Are you going to leave me? Those six words are the Borderline’s lie.
It’s hard to write about this, and that’s ok, it has to be hard.
I’ve done things in relationships that are disgraceful, but not because I wanted to hurt those people, but because I have nascent vocabulary in how-to-give-and-receive-love language.
The one who had the rock-bottom worst of me was Bill. A lawyer in DC with southern roots. We went golfing on Saturdays, grocery shopped by searching stamped expiration dates instead of the price, decorated his apartment with Crate and Barrel furniture, gambled laundry duties on Miss America contestants, and fell into a routine I didn’t know how to handle.
Borderlines, we try on personalities like costumes desperate for one that fits. He needed from me a to-be housewife, and so I fictionally gave it. He needed from me a partner that inhales and exhales at the same pace as the other, and so I designed our existence that was fully him. And because I cut off from my truths to barely stand in his, the Borderline in me focused harder and grew louder.
Unzipping out of the to-be housewife costume for air, I would say things to hurt him while he was at work; judged him against people I didn’t know; threw his clothes into the hallway for no reason; left him at restaurants or dinner parties without explanation; cut all my hair off because he treasured it long; stabbed our Halloween pumpkin when he came home late after a weeknight out with friends; threw his art collection off the balcony and laughed as he begged me to stop, but subsequently terrified asked him, “Are you going to leave me?”
The residue of shame, after, turned anything good left in me to a yellow-green. Zipping back into my to-be housewife costume, Bill chiseled away to find trapped angels. To carve on me helped him reason against the Borderline.
“I don’t know how to find my way out of this,” I said and meant it.
“I just always knew I was meant to be with someone,” he said and meant it.
I had never been so presumptively cared for but so lonely.
It shifted; he grew exhausted. Urgently I would ask over and over, “Are you going to leave me?” The force of resentment bubbled in the place of his expired devotion, and he stopped answering. Loving me became as difficult as kissing his own lips.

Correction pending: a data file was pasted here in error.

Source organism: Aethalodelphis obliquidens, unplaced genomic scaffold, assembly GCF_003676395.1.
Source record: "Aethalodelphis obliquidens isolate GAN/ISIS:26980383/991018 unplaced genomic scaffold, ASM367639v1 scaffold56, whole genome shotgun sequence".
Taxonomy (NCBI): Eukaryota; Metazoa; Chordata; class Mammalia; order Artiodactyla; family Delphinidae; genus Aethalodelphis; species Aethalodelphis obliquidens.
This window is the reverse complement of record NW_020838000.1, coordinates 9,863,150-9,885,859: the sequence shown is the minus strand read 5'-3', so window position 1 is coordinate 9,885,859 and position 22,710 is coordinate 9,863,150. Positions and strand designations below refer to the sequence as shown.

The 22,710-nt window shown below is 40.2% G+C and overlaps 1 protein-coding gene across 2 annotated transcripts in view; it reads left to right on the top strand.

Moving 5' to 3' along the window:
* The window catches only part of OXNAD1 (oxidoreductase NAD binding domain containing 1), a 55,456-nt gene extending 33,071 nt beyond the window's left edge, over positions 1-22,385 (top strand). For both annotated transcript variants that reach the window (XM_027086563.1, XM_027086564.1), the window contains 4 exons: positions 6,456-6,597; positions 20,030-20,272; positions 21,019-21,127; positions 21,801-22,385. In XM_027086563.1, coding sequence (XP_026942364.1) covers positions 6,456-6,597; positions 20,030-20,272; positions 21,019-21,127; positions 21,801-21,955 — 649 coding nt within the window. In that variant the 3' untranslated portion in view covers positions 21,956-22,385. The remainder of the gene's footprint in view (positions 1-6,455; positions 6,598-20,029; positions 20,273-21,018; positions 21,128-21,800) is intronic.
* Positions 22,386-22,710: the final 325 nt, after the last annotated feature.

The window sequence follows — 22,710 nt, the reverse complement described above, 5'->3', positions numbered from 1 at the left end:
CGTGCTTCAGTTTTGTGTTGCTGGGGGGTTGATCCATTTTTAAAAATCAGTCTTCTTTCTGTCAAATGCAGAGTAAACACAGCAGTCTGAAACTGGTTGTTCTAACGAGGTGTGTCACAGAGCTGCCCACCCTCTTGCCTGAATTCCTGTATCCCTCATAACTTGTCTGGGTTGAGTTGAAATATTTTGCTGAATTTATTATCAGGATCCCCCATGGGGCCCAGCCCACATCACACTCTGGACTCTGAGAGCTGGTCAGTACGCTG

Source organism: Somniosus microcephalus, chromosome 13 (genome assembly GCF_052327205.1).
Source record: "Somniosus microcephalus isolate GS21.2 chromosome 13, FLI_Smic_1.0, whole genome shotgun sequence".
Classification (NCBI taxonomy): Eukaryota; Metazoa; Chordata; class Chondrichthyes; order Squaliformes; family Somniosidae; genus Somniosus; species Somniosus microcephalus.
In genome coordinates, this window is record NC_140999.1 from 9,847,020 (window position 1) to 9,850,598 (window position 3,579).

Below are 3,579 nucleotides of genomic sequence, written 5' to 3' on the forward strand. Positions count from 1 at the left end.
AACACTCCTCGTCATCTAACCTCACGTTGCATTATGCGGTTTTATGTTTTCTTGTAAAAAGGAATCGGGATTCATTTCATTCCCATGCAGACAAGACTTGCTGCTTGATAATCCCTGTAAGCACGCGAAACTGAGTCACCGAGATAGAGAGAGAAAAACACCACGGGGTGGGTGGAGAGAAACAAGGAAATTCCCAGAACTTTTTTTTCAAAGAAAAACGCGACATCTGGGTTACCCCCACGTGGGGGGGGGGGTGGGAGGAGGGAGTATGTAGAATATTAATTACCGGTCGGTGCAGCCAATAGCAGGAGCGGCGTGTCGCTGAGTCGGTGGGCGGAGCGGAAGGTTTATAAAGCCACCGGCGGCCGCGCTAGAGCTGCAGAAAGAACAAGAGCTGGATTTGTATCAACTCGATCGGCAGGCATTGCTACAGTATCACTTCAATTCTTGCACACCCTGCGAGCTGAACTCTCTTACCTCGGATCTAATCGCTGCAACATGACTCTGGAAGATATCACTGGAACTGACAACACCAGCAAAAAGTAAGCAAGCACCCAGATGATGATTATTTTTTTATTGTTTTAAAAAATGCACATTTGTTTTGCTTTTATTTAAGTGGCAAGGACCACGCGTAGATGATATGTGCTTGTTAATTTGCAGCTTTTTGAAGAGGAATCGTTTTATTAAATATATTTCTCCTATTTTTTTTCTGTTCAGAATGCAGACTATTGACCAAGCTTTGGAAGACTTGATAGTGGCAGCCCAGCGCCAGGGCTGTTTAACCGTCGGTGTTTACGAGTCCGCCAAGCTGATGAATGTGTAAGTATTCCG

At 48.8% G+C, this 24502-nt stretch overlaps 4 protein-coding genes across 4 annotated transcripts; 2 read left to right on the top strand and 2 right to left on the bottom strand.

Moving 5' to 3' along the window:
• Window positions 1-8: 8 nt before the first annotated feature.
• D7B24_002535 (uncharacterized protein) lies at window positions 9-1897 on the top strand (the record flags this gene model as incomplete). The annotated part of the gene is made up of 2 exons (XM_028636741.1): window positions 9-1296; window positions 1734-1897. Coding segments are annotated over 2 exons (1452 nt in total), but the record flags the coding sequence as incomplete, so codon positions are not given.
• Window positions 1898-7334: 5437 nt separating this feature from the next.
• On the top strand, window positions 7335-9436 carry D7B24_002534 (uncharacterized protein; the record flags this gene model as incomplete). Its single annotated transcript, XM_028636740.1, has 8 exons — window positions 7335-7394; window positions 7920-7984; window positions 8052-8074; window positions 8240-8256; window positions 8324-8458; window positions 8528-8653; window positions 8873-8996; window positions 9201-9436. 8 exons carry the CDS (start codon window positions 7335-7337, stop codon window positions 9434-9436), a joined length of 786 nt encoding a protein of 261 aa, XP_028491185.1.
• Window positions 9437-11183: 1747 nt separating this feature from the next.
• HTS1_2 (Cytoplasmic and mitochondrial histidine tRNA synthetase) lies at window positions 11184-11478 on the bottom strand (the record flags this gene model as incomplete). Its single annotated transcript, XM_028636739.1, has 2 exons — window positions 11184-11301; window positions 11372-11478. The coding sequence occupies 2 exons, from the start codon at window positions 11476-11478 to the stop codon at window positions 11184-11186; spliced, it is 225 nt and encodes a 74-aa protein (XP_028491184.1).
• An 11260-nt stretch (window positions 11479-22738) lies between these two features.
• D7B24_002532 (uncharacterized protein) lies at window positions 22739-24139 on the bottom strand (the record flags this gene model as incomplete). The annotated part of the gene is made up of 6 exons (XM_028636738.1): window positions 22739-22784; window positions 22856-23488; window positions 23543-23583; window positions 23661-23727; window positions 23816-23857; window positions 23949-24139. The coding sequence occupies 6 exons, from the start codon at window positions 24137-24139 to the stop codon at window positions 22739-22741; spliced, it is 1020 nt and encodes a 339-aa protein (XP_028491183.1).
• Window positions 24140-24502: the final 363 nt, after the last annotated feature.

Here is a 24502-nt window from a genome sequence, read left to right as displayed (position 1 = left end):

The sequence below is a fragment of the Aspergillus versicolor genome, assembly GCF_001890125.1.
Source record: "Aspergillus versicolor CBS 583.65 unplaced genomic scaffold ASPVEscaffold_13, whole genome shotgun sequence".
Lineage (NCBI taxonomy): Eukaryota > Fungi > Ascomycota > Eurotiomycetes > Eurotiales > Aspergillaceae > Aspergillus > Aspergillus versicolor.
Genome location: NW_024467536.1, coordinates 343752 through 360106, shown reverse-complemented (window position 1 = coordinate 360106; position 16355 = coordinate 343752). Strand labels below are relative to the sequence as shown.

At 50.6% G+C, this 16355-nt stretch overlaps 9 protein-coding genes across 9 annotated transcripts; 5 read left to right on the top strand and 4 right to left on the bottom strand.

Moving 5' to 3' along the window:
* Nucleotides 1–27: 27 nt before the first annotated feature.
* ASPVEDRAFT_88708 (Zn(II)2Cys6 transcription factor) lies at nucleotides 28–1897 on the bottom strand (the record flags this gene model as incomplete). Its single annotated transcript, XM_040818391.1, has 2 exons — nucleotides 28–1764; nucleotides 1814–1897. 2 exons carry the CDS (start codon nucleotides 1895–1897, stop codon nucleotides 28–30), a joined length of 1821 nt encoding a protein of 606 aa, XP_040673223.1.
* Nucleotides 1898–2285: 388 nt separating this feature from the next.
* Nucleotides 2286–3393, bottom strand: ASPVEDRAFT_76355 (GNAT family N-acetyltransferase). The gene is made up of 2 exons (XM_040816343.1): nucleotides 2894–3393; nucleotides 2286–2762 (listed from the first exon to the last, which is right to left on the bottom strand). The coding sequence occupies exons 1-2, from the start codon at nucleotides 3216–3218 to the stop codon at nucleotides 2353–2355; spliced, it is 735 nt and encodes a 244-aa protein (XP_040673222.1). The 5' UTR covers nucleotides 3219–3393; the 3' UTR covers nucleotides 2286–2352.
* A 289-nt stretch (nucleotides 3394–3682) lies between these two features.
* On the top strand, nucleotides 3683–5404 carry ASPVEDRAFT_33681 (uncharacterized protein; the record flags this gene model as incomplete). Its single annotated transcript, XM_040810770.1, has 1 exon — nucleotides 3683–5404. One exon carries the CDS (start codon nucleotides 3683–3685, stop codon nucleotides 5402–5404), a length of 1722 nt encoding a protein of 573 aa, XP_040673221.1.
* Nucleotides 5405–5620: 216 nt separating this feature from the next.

I remember the blue in his eyes, as he turned away, because he was no longer in them.
“You’re not coming back,” I cried and knew it.
No love can teach a Borderline to become an un-Borderline way of being by any means. This is to say, even if it were to erase the fallacious knee-jerk reactions we give, or compound the selfish wounds we lick with discipline to be what they need; even to respect compassion that is freely gifted without levying a war of words to unhinge it, we will still be Borderline.
Borderlines are starving for the secrets between the heart and the soul. To connect, really connect, means to feel all that was lost. It’s a depressingly beautiful thing that place, because that is where we become hurt instead of hate.
They leave us because we cannot see or hear that we are lovable through their suffering to love us.
So as they go, how much time we wasted waiting for that walk-away instead of knowing them. The very raw truth, they can’t fix us, and I think that injures them more, because they want to, and it really does pain them to watch us bleed Borderline.
Are you going to leave me? This is the Borderline lie we tell ourselves to avoid seeing ourselves. We must fall harder, practice how to walk into the soul as broken, run out of options, and independently accept the friction that must be to learn how to live. Only there, in that horribly terrifying place of loneliness, is where we will meet ourselves for the very first time—without stabbing pumpkins, throwing paintings off the balcony or clothes into the hallway. Without trying to control what inevitably is out of control and surrender, to all that is us, because it’s the only way out.
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Can You Feel This: Self-Help for Borderline Personality Disorder, Depression and Mental Health Advocacy